A handbag is left on a subway train.
Frances (Chloë Grace Moretz) is a quiet, small town girl from Boston that in order to try and move on from tragedy moves to the big bad apple, New York City, living with her best friend the no-nonsense and bad-ass Erica (Maika Monroe) as a roomie.
Frances finds the handbag, realising that someone had left it behind by accident. Taking it from the subway car, she checks the contents and finds ID to which she traces the owner of the bag, a European accented old lady who lives on her own – Greta (Isabelle Huppert).
Eternally grateful for the return of her purse Greta invites Frances in for coffee and while Frances begins to feel sorry for the smartly dressed and kind elderly woman she unwittingly gets herself embroiled in a dark ‘friendship’.
Greta talks of her family, all now moved on. A daughter in Paris, a husband who had passed away. Claiming to be from France, Frances who has just lost her mother, takes Greta under her wing and begins spending time with her to keep her company.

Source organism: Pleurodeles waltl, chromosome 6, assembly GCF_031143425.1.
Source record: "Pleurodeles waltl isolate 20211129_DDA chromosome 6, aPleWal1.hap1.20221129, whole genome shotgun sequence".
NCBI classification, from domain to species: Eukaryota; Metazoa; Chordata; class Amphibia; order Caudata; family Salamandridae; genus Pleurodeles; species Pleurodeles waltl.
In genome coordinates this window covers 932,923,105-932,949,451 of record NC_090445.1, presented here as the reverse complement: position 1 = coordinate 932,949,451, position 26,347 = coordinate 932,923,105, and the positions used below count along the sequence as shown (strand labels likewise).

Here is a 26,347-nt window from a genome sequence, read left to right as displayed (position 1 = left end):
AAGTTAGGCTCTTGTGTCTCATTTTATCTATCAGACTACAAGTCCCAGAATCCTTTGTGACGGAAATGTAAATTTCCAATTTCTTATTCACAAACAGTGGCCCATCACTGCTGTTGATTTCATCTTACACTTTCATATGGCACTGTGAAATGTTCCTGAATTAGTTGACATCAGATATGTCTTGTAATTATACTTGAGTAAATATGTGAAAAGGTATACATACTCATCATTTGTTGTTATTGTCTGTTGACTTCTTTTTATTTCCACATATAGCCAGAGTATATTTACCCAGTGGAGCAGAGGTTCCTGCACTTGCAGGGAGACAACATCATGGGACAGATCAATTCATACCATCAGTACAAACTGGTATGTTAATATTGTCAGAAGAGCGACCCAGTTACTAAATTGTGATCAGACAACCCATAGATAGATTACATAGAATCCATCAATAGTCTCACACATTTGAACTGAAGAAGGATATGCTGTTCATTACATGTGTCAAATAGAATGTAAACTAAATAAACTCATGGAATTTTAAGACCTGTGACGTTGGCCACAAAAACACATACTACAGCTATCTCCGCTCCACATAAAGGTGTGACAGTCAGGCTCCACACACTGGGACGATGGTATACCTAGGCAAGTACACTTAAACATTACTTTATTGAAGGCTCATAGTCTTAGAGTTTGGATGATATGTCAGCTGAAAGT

Greta is not what she seems to be.
The aptly named film, Greta is a thriller that takes the viewers through a twisted mind of an obsessive stalker. A dark film with many cringing moments, Greta goes to show that random acts of kindness do not always pay off the way we would expect.
A fantastic film with a moderately slow but engrossing pace which is in the same vein of Stephen King’s Misery (film adaption 1990).
Fully recommend to all that love a good thriller, or horror fans (even though I would not class Greta as a horror film).
Director: Neil Jordan
Starring: Isabelle Huppert, Chloë Grace Moretz, Maika Monroe, Colm Feore, Stephen Rea
Production Studio: Sidney Kimmel Entertainment, Showbox Starlight Culture Entertainment, Screen Ireland, Laurence Bender Productions, Metropolitan Films, Little Wave Productions
Distributor: Focus Features / 20th Century Fox